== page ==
Molecular tracers of soot and sewage contamination in streams supplying New York City drinking water

1024 681 Stroud Water Research Center

Aufdenkampe, A.K., D.B. Arscott, C.L. Dow, and L.J. Standley. 2006. Journal of the North American Benthological Society 25(4):928–953.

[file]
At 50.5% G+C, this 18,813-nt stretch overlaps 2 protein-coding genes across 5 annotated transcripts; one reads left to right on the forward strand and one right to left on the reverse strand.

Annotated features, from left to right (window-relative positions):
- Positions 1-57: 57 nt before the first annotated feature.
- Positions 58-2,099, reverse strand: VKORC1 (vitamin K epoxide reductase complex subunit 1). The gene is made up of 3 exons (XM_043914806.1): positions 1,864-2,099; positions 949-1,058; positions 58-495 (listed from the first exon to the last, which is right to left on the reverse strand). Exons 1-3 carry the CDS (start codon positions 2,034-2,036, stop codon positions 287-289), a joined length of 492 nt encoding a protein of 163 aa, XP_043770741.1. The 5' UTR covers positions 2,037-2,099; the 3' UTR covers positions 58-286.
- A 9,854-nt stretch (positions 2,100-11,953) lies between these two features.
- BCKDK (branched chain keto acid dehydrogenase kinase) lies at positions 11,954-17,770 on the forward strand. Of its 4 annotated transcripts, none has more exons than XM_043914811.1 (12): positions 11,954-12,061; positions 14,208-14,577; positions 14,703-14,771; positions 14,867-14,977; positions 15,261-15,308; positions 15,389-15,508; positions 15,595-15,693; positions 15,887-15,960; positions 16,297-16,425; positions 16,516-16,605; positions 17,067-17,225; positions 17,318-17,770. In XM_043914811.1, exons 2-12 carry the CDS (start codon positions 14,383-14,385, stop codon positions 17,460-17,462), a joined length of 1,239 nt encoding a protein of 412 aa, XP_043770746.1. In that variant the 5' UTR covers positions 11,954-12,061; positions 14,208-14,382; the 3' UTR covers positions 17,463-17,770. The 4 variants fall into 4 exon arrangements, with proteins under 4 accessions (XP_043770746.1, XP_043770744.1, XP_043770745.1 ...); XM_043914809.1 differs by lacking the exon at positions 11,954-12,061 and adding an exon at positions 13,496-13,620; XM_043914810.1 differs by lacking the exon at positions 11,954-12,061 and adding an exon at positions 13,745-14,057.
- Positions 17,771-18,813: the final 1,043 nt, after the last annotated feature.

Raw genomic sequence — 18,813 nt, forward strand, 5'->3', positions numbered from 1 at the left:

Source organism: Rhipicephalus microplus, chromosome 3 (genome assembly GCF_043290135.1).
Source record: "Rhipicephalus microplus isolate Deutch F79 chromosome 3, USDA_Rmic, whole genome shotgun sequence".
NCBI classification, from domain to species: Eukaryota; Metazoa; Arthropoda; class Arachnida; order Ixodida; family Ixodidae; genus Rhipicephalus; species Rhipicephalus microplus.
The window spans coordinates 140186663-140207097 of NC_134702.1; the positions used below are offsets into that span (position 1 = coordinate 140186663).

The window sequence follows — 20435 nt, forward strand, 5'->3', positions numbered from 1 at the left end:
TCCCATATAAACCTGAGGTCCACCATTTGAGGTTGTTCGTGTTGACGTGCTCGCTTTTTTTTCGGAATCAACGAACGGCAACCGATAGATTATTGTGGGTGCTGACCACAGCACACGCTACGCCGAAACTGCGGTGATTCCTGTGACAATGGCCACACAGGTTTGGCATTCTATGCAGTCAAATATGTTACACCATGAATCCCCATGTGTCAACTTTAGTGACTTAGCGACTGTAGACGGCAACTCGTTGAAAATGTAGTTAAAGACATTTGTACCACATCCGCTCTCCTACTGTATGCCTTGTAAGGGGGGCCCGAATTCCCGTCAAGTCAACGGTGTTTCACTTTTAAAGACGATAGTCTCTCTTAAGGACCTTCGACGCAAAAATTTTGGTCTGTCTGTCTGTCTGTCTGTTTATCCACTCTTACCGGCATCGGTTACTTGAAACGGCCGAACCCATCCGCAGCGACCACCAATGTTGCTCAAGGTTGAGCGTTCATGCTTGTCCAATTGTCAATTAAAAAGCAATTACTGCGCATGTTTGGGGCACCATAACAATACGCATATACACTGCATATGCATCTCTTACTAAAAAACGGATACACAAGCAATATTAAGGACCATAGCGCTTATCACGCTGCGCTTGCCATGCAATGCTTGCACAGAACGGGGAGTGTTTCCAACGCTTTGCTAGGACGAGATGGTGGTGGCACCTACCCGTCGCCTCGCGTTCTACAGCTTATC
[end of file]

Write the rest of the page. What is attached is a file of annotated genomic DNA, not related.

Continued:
A molecular tracer method was used to assess the extent and sources of pollution to 60 stream sites that were distributed across the watersheds that supply drinking water to the greater New York City area. Samples were collected from each site annually from 2000 to 2002 during summer baseflow conditions. Twelve polycyclic aromatic hydrocarbons (PAH), 2 fragrance materials (FM), caffeine (CAF), and 7 fecal steroids (FS) were measured using a modification of EPA method 8270, which quantified concentrations to laboratory reporting levels ranging from 0.00009 to 0.016 μg/L or 3 to 5 orders of magnitude lower than method detection levels (MDL) given by EPA 8270. In 54 of 180 stream samples, concentrations of ≥1 PAHs exceeded suggested, nonregulatory EPA guidance values for water supplies (0.0038 μg/L for the 5 most toxic PAHs), and PAH signatures (ratios) and spatial patterns suggested that soot from local urban/suburban combustion was the primary source. CAF, FM, and FS all showed their highest concentrations at the 3 sites with large, failing sewage treatment plants, but more complex relationships to landscape variables at remaining sites suggested a variety of anthropogenic point and nonpoint sources. Concentrations of all molecular tracers measured were strongly negatively correlated with % forest cover (= all forest variables used) in the watershed.